What to Expect When You Have a Rear-Wheel Drive Vehicle

Rear-wheel drive has become a popular choice for vehicle designers, but whether you choose a front wheel drive, rear-wheel drive, or an all-wheel drive depends on a few factors such as the conditions you drive in and what kind of driver you are. Here’s what you should know about the rear-wheel drive, how it works, its benefits, and its drawbacks.

What is rear wheel drive?

Rear-wheel drive is a transmission system that provides power to the rear wheels of a vehicle while the front wheels take care of the steering. Rear-wheel drive is most commonly found on mid to large-sized sedans and family cars, trucks, SUVs, and sport and performance cars.

How does a rear wheel drive work?

A rear-wheel drive vehicle sends all of its power to the rear wheels. Getting power to the rear wheels begins with the engine. The engine in a rear wheel drive is located at the front of the vehicle. The engine is connected to a driveshaft, which sends power to the rear wheels. A lot happens during the process, and this is just a simplification.

Combusting fuel in the cylinder will push the pistons to spin the crankshaft. This creates rotational energy. This energy is sent to the transmission, which takes power from the crankshaft and applies it to various gear ratios. The transmission will use engine power to spin the driveshaft. It’s important to note the driveshaft is connected to the engine on one end and the differential at the other end. The differential is what will send power to the wheels.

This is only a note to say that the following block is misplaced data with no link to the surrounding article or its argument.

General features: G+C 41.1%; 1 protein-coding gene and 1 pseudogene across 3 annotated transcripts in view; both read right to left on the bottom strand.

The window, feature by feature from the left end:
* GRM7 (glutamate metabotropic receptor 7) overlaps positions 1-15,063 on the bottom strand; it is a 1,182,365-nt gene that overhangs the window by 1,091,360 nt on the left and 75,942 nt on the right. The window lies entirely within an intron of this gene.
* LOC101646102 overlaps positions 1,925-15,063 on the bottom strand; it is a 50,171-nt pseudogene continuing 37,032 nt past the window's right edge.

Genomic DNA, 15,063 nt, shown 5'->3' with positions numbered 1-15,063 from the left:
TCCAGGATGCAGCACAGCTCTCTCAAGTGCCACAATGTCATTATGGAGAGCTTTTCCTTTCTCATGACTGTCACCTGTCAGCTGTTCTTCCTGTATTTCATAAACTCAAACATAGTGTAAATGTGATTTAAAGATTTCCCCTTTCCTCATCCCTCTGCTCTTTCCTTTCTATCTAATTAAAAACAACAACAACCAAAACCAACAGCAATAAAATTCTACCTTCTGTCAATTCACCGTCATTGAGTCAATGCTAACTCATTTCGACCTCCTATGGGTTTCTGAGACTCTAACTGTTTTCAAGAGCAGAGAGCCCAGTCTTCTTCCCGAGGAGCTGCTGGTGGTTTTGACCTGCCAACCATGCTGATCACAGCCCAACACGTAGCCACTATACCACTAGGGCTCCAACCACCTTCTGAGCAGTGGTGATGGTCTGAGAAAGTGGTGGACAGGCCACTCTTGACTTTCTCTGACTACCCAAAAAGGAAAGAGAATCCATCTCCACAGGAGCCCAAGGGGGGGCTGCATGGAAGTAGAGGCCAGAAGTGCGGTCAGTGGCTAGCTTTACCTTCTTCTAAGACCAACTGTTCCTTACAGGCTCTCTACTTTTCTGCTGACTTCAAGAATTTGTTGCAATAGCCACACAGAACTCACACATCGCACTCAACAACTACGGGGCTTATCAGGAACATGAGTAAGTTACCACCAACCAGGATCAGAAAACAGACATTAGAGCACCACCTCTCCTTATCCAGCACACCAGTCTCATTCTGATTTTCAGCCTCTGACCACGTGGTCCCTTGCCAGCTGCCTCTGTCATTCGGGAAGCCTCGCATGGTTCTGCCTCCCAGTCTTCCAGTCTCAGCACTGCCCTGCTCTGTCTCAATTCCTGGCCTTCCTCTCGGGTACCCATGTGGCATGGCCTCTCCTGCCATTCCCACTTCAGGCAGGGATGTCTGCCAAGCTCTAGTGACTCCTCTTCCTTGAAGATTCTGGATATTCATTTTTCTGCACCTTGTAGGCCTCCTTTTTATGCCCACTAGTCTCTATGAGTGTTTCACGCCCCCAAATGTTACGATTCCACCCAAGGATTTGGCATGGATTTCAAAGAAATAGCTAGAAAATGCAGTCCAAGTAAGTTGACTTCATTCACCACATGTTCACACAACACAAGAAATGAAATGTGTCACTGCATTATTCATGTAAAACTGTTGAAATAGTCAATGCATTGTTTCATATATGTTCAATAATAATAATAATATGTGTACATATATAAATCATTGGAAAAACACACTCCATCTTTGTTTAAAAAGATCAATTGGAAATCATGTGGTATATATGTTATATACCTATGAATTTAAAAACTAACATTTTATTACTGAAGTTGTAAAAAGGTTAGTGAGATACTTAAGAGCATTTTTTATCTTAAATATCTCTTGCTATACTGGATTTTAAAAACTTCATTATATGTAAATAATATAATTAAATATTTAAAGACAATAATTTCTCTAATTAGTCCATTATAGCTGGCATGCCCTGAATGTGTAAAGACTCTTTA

Pros and Cons of Rear-Wheel Drive

Better vehicle balance and therefore better handling is one of the main benefits of a rear-wheel drive vehicle. A front-wheel drive will carry much of the weight of the engine and transaxle, whereas a rear wheel drive will help spread the weight evenly from front to back. This is why most sports cars are rear-wheel drive. If the rear-wheel drive has a solid axle design, it will be able to take more abuse without needing expensive repairs.

If you run over a curb, for example, with a solid axle rear-wheel drive, it’s unlikely anything will break. Of course, this doesn’t mean you should be careless when driving and jump curbs when it seems convenient. The downside of a rear-wheel drive is that it doesn’t handle as well as you might want in rainy and snowy conditions due to increased loss of traction. This lack of traction is due to more weight being at the front of the car than at the back. If safety is a concern (and it should be), rear-wheel drive vehicles are best not used if you’re going to be driving in snow. A rear-wheel drive will handle much better in dry conditions.

Rear-wheel drives are most common in performance cars, such as race cars, but because they are also found in every day vehicles, it’s important to know how they work and under what conditions they’re best suited for. Rear-wheel drive isn’t for every vehicle and every driver, but it might be perfect for you.